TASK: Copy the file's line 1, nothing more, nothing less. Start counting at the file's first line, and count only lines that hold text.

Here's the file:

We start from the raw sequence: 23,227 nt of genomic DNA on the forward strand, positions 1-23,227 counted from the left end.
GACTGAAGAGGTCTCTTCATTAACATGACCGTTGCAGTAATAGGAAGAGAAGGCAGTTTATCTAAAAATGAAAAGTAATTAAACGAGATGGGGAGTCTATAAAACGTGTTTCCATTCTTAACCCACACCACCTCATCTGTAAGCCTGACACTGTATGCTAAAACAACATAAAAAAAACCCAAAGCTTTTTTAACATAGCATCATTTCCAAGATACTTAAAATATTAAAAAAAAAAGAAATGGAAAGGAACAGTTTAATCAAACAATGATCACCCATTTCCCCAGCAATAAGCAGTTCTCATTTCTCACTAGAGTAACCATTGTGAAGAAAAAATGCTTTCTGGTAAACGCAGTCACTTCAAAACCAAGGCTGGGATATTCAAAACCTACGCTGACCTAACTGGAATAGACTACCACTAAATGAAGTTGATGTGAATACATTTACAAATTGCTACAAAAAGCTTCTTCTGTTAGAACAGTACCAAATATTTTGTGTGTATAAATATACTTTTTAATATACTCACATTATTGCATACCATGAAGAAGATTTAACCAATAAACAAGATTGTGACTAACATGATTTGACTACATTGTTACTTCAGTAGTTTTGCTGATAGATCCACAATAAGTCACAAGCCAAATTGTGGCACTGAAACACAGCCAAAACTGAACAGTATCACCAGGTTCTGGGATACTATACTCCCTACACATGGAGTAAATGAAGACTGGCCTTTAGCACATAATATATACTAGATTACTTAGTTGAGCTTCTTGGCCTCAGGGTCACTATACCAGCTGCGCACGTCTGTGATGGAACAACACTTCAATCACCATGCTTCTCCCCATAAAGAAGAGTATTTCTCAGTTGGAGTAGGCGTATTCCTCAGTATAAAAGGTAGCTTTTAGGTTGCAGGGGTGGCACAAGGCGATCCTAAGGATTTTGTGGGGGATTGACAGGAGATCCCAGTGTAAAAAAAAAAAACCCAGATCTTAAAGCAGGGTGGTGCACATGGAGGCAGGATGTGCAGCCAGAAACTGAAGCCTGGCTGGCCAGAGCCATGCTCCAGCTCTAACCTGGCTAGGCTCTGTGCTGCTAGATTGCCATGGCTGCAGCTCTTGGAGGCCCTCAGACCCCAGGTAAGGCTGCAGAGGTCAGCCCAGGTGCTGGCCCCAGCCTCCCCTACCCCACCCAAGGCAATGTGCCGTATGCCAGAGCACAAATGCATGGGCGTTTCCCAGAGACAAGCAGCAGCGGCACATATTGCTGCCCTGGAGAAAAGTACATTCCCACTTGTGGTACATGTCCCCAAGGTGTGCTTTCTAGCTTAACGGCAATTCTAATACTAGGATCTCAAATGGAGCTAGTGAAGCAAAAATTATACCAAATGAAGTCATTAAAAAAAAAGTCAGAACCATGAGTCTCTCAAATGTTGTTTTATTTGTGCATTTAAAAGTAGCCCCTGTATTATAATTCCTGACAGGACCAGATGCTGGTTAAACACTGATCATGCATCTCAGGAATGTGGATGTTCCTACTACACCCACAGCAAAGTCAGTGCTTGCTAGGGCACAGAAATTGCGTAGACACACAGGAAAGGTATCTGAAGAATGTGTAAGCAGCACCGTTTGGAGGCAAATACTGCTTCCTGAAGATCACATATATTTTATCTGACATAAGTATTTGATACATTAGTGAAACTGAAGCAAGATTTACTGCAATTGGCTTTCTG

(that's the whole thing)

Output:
We start from the raw sequence: 23,227 nt of genomic DNA on the forward strand, positions 1-23,227 counted from the left end.